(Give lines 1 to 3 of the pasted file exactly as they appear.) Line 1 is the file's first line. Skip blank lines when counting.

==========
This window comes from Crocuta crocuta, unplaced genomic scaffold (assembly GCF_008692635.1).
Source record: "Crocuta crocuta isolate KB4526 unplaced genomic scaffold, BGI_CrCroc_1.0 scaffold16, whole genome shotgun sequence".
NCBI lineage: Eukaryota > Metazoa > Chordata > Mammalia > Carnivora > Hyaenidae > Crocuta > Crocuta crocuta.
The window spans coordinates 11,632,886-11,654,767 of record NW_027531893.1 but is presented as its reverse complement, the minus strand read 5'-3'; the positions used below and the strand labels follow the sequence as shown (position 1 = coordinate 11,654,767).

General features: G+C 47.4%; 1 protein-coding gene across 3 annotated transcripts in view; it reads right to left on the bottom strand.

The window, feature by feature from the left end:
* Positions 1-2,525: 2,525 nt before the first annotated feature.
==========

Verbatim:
This window comes from Crocuta crocuta, unplaced genomic scaffold (assembly GCF_008692635.1).
Source record: "Crocuta crocuta isolate KB4526 unplaced genomic scaffold, BGI_CrCroc_1.0 scaffold16, whole genome shotgun sequence".
NCBI lineage: Eukaryota > Metazoa > Chordata > Mammalia > Carnivora > Hyaenidae > Crocuta > Crocuta crocuta.